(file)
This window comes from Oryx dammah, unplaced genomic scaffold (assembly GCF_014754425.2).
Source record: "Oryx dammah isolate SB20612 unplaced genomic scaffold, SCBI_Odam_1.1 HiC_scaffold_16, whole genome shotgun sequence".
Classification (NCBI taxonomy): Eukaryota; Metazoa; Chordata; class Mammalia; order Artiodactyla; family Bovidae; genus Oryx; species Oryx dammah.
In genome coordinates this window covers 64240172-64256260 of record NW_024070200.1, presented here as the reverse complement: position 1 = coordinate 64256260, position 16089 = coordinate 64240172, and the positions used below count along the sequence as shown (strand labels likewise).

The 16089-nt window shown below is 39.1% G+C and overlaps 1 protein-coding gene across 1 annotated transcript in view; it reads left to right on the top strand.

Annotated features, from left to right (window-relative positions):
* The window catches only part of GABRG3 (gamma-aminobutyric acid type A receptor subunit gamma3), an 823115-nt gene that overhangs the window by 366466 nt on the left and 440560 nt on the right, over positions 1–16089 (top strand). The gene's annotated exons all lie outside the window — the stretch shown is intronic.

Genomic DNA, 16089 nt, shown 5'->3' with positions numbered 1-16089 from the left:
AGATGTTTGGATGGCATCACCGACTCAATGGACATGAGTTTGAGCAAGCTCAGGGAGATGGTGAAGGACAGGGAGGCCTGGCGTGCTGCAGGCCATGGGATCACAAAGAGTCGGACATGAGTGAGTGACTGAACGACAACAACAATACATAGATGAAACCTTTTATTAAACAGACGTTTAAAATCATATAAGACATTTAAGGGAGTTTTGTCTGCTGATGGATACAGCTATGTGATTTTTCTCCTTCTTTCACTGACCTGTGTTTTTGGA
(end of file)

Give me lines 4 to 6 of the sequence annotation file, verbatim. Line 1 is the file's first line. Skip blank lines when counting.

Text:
In genome coordinates this window covers 64240172-64256260 of record NW_024070200.1, presented here as the reverse complement: position 1 = coordinate 64256260, position 16089 = coordinate 64240172, and the positions used below count along the sequence as shown (strand labels likewise).

The 16089-nt window shown below is 39.1% G+C and overlaps 1 protein-coding gene across 1 annotated transcript in view; it reads left to right on the top strand.

Annotated features, from left to right (window-relative positions):